Another of the era's true originals was Tadashi Kawamata, who made his name with sculptural installations. Using wood and other reclaimed materials, Kawamata temporarily interfered with existing structures in the process of being built or torn down to accentuate the state of the building and its surroundings, as well as to focus attention on local resources, both human and material. In Destroyed Church Project, for example, made for the 1987 Documenta exhibition in Kassel, Germany, the artist carefully erected what initially seems to be a jumble of timber around an empty foundation that once supported a church. Easily overlooked as a collapsed building, the work stealthily invaded the public sphere, bringing unwitting passersby into direct contact with art.

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Close-up of Tatsuo Miyajima's Monism/Dualism (1989).

The introduction of the compact disc and the World Wide Web made the '80s the first digital decade. Tatsuo Miyajima was an early adopter of the new technology, using LED counters to create a series of ambiguous but disquieting works. Monism/Dualism, a typical example, is made up of a long vertical strip of constantly changing red and green numbers positioned on their sides and facing in both directions. There is no clear indication of what they might represent, but the endless activity and solemn mood of the space are conducive to dark thoughts.

To those who lived through them, the 1980s may not seem like a particularly memorable decade. But as with any era, once the more disagreeable aspects have faded into the background, it becomes easier to see the positive. In that sense Starting Points is an effective distillation of the period that acts as a primer for the beginner and a refresher course for the seasoned viewer. The exhibition will later travel to the Takamatsu Art Museum and the Shizuoka City Museum of Art.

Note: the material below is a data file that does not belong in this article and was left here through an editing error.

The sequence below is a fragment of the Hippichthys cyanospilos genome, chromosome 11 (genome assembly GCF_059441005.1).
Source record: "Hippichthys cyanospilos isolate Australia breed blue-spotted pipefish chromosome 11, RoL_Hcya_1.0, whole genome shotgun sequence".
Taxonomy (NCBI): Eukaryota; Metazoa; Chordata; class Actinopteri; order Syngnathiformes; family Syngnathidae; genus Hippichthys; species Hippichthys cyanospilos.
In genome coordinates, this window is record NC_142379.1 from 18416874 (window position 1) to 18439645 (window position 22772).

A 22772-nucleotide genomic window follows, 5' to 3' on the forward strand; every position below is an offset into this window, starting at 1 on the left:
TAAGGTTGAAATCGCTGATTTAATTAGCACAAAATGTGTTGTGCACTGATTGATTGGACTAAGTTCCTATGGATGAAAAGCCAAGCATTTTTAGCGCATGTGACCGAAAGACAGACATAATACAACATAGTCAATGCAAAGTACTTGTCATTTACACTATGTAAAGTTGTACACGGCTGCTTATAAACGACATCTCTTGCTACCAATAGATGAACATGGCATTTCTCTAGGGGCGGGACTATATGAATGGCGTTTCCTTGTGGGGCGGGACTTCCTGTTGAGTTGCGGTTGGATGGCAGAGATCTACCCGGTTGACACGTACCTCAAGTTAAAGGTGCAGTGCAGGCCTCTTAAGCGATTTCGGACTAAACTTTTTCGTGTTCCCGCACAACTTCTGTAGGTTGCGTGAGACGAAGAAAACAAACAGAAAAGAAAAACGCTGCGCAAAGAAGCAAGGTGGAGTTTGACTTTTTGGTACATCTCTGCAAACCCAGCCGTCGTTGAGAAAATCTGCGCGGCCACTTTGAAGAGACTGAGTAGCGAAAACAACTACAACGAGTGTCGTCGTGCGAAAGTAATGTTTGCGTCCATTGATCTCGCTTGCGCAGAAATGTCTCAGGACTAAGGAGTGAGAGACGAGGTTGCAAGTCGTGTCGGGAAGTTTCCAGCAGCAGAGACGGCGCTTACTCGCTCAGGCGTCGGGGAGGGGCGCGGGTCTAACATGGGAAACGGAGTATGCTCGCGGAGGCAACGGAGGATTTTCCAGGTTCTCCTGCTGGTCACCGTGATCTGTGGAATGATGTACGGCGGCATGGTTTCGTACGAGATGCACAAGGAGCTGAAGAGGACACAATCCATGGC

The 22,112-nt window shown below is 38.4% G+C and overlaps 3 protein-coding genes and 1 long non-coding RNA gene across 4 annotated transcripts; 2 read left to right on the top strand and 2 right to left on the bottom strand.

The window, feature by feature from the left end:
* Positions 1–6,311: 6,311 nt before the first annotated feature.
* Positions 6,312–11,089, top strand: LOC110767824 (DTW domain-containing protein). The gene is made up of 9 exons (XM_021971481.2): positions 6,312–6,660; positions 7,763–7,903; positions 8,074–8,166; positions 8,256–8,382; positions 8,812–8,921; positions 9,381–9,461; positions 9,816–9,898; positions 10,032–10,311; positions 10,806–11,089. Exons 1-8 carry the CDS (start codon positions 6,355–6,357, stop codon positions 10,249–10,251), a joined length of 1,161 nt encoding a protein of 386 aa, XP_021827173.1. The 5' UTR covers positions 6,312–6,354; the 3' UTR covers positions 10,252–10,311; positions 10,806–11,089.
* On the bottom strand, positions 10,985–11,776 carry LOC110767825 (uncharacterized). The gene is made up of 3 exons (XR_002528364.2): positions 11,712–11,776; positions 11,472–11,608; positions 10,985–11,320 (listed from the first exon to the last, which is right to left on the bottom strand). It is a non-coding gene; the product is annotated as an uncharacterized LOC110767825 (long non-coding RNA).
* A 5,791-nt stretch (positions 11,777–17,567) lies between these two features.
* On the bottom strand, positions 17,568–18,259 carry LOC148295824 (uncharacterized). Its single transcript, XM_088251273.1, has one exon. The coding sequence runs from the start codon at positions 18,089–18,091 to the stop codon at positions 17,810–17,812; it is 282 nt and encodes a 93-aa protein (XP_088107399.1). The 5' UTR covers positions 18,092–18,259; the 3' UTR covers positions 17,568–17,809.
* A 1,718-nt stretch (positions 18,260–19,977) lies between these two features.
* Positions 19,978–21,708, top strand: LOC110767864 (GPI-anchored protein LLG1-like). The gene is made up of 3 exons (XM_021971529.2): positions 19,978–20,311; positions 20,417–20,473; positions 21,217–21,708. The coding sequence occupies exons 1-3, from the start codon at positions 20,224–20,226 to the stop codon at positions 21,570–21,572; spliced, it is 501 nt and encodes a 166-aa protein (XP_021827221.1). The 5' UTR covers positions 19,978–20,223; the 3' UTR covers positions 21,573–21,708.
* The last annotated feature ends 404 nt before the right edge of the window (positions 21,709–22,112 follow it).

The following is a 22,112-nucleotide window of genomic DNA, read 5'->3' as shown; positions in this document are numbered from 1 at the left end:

All images courtesy of the 21st Century Museum of Contemporary Art, Kanazawa.


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Starting Points: Japanese Art of the '80s
7 July - 21 October 2018
21st Century Museum of Contemporary Art, Kanazawa
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Christopher Stephens
Christopher Stephens has lived in the Kansai region for over 25 years. In addition to appearing in numerous catalogues for museums and art events throughout Japan, his translations on art and architecture have accompanied exhibitions in Spain, Germany, Switzerland, Italy, Belgium, South Korea, and the U.S. His recent published work includes From Postwar to Postmodern: Art in Japan 1945-1989: Primary Documents (MoMA Primary Documents, 2012) and Gutai: Splendid Playground (Solomon R. Guggenheim Museum, 2013).